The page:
Combine the above in the bowl of a food processor. Pulse until roughly the consistency of bread crumbs. Alternately you can cut the ingredients together with two knives or a pastry blender. Either way, the end product should have that bread crumb consistency.

Add just enough ice water (without the ice) by tablespoons until the dough can be gathered together. The more water you add the longer you’ll have to bake them.

At this point, the dough will be a depressing greenish grey. Don’t be discouraged. This is still a good idea.

Pat the dough out to a 1/4” thickness and cut with a round 1.5” cookie cutter. Transfer shortbreads to an ungreased cookie sheet.

Bake at 225 degrees for an hour and a half (or even longer - until they're fairly dry). You bake them at this temperature to dry them out without browning them too quickly. This achieves the lovely shortbread texture that we’re looking for.

When the shortbreads are nice and dry and just a little brown, transfer them to a rack to cool completely before storing in an airtight container. Again, it’s a good idea to wait to bake these off until you’re ready to use them, but you may bake them the day before without losing too much of that lovely dry, shortbread-y texture.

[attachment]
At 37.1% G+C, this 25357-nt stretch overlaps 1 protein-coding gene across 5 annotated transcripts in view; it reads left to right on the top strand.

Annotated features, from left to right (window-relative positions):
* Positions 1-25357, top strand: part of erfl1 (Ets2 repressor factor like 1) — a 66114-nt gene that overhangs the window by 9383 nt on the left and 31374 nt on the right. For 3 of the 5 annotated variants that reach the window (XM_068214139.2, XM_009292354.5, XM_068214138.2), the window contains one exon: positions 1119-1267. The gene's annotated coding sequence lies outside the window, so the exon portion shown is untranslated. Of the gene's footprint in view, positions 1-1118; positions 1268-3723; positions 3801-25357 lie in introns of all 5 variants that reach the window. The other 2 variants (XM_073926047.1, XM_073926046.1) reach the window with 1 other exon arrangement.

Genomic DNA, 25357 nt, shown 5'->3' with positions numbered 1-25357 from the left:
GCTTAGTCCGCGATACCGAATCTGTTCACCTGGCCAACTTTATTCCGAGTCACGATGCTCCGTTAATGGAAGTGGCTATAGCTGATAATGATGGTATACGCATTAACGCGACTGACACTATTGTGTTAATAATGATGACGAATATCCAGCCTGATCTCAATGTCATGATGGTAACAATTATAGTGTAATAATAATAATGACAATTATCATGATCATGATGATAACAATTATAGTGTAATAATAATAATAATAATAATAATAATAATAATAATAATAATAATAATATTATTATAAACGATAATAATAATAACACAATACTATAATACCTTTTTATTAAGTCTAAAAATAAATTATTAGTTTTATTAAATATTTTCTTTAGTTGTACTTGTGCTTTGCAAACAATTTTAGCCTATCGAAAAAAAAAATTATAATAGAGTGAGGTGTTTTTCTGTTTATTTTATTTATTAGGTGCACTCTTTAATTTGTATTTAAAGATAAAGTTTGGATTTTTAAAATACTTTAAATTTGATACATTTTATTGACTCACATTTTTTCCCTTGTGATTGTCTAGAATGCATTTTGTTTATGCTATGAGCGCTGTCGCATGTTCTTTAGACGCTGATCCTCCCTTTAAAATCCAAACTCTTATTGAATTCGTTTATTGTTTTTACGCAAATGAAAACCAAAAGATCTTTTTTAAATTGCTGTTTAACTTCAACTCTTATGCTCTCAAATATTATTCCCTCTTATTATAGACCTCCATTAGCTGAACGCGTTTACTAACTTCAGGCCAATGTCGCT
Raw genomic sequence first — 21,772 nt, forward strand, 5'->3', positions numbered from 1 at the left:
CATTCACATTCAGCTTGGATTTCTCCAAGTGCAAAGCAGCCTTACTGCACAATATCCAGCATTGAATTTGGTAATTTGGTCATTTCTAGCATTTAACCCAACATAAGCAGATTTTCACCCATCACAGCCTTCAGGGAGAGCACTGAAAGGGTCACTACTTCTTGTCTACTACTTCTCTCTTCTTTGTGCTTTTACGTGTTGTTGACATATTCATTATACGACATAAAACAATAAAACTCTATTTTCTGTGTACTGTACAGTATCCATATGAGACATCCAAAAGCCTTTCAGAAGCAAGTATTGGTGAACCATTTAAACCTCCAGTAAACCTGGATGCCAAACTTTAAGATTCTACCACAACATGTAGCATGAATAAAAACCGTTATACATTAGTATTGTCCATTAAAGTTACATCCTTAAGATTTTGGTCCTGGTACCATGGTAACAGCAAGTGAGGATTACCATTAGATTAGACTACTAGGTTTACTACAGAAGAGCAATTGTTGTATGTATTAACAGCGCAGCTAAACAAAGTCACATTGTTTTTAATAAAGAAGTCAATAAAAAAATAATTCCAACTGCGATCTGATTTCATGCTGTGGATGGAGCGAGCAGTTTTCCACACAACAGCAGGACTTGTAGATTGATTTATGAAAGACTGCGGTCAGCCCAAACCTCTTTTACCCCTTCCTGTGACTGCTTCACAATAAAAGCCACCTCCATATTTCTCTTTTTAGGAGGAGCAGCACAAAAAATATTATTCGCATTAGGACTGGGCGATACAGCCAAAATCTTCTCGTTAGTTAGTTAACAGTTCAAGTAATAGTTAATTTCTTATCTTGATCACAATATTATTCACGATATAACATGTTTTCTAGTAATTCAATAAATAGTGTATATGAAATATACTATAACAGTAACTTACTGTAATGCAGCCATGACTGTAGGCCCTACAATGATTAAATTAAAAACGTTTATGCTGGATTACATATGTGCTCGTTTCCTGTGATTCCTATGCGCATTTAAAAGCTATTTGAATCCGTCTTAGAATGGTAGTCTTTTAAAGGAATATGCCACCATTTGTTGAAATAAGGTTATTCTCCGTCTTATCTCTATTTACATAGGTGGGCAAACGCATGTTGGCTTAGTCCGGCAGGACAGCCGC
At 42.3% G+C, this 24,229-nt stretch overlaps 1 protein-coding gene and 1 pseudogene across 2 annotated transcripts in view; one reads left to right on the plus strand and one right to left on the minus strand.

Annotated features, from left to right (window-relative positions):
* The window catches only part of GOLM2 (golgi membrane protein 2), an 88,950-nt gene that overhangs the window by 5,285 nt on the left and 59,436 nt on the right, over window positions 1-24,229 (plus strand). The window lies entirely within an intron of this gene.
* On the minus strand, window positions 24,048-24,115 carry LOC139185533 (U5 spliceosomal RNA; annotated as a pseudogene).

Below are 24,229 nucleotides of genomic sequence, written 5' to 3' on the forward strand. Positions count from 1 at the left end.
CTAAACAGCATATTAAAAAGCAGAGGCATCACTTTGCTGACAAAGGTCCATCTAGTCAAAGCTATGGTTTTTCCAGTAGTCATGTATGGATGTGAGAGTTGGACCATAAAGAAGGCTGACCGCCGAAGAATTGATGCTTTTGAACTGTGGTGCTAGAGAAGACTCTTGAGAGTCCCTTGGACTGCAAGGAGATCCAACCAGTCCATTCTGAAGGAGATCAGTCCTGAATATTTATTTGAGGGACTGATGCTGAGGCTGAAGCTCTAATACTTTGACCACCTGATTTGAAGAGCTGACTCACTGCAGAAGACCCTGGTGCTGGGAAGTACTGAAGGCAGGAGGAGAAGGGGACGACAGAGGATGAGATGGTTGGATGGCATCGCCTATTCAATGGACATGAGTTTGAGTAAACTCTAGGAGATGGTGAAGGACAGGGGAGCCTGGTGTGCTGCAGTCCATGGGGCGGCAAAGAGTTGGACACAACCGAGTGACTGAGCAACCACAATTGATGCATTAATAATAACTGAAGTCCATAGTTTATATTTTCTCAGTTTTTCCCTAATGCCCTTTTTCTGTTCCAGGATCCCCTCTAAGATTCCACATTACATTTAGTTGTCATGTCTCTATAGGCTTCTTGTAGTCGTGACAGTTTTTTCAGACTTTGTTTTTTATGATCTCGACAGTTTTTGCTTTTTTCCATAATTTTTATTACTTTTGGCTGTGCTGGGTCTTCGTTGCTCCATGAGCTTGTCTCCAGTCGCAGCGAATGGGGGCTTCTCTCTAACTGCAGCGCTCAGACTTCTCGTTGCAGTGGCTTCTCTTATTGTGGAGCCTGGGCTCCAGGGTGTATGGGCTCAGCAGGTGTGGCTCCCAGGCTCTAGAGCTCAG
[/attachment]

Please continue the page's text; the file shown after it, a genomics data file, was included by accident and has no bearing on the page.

Thursday, August 06, 2009

Hot Dish Macaroni and Cheese

Margaret McGlothlen (my mother) took eleven years off from working at the bank to raise me through what she and dad figured would be my formative years. During this time she forced herself to cook. She hated it and she wasn’t very good at it. In fact, she was a pretty bad cook. She was usually comfortable with how bad a cook she was except when she felt she had to entertain guests with food. When that happened, she was at once frightened and cranky.

One of a handful of dishes she could make infallibly and without a recipe was Welsh Rarebit. If you’ve made that dish then you know how weird it is that a non-cook would have success with it above all others because Welsh Rarebit breaks* easily. It breaks so easily that hardly anybody makes it anymore. Hers never broke. Ever. And she made it traditionally, which is to say that hers was only stabilized with a bit of egg yolk and contained no starch.

Welsh Rarebit (hers anyway) is a beer-flavored cheddar sauce served over toast points, crisp strips of bacon and tomato slices. That’s the way she made it and it still gives me pleasurable goose-bumps to think about it.

Well. She was and is my angel. I miss her and I love to talk about her. This dish is one of the ways I talk about her. When I was creating the formula for Hot Dish, I did it with her in mind: I added beer to the cheese sauce in tribute to her Rarebit.